also considered changing to the right in the 1960's. The main
argument against the shift was that camel trains often drove
through the night while their drivers dozed. The difficulty
in teaching old camels new tricks was decisive in forcing
Pakistan to reject the change.
1 December 1922 there had been a problem for automobile drivers
who crossed the border between Nova Scotia and New
Brunswick - on that date New Brunswick had switched
to driving on the right-hand side of the road, while Nova
Scotia remained with the left-side rule. For four
and a half months, drivers crossing the border in both directions
had to remember to change to the other side of the road, and
even with the relatively low traffic levels of that day there
were some near- misses resulting from this conflict."
The switch had an interesting effect on the beef industry:
"In Lunenburg County, 1923 is still known as The
Year of Free Beef; the price of beef dropped precipitously
because oxen which had been trained to keep to the left could
not be retrained — oxen are notoriously slow-witted
— and many teamsters had to replace their oxen with
new ones trained to keep to the right; the displaced oxen
were sent to slaughter."
The last holdouts
in mainland Europe, the Swedes, finally switched
to the right in 1967 because most of the countries they sold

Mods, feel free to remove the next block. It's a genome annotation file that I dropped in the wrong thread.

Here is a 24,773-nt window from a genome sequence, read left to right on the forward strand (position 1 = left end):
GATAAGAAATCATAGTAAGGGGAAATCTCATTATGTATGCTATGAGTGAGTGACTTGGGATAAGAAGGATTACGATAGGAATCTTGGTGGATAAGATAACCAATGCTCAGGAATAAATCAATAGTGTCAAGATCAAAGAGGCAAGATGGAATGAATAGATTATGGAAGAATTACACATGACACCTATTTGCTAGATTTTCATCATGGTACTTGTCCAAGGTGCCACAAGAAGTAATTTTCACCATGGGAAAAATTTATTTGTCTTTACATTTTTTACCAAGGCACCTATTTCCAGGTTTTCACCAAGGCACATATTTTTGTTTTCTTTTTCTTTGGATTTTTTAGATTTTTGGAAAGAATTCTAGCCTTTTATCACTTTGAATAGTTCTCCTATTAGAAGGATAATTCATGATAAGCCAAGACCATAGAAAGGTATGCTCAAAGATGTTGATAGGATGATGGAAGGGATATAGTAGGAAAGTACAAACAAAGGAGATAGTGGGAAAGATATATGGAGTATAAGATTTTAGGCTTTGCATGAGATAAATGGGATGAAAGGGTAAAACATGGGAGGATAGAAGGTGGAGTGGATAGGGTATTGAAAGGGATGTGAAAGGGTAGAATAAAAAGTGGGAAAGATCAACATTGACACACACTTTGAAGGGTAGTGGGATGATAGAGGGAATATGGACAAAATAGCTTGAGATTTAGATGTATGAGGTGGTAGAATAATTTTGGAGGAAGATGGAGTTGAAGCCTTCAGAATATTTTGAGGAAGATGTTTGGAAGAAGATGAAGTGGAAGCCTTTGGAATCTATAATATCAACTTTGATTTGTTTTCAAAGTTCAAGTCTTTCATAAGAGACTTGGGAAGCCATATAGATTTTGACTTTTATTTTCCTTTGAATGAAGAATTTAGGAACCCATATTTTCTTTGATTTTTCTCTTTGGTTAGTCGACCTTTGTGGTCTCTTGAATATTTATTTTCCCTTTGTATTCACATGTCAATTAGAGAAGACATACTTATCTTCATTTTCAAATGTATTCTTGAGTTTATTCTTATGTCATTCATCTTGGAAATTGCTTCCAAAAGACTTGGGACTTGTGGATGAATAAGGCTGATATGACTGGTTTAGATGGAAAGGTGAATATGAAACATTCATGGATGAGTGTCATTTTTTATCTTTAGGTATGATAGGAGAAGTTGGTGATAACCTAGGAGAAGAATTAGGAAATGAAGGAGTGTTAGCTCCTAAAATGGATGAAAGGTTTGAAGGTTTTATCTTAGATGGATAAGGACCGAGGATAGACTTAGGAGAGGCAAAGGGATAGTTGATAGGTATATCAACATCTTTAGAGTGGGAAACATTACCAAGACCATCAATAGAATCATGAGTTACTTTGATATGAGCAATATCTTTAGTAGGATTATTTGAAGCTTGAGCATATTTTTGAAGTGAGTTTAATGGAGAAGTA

Saabs and Volvos to were rightist and they got tired of having
to make different versions for domestic use and export. Acc.
To Travel Library, Swedish government felt increasing pressure
to change sides to conform to the rest of Europe. Anders Hanquist
writes, "The problem with left-hand driving in Sweden
was, of course, that all our neighbors already drove on the
right side. There are a lot of small roads, without border
guards, leading into Norway so you had to remember in which
country you were. Another curiosity was that most of the cars
running in Sweden were built for right-hand driving. That
means that the steering wheel was on the left side. Even cars
imported from Britain were built that way.' Perhaps not causal,
but along with the road change, Sweden began large scale road
safety work. For example, instead of unrestricted highways,
speed limits were imposed.
thread at MG Cars Enthusiasts stated "There is also an
old tradition where the gentleman walks on the kerbside of
the lady, whilst this is pretty much defunct these days, it's
origins date back to these times where a gentleman was supposed
to be chivalrous and protect his lady. And here we are back
at the beginning again, with a gentleman walking on the left,
his lady to his left and his sword arm presented to any oncoming
battleground is the island of Timor. The
Indonesians, who own west Timor, have been whiling away the
hours exterminating the native culture of the east Timorese.
The issue? Some say it's religion, some say it's language,
but I know the truth: in east Timor as well as in west Timor
they drive on the left.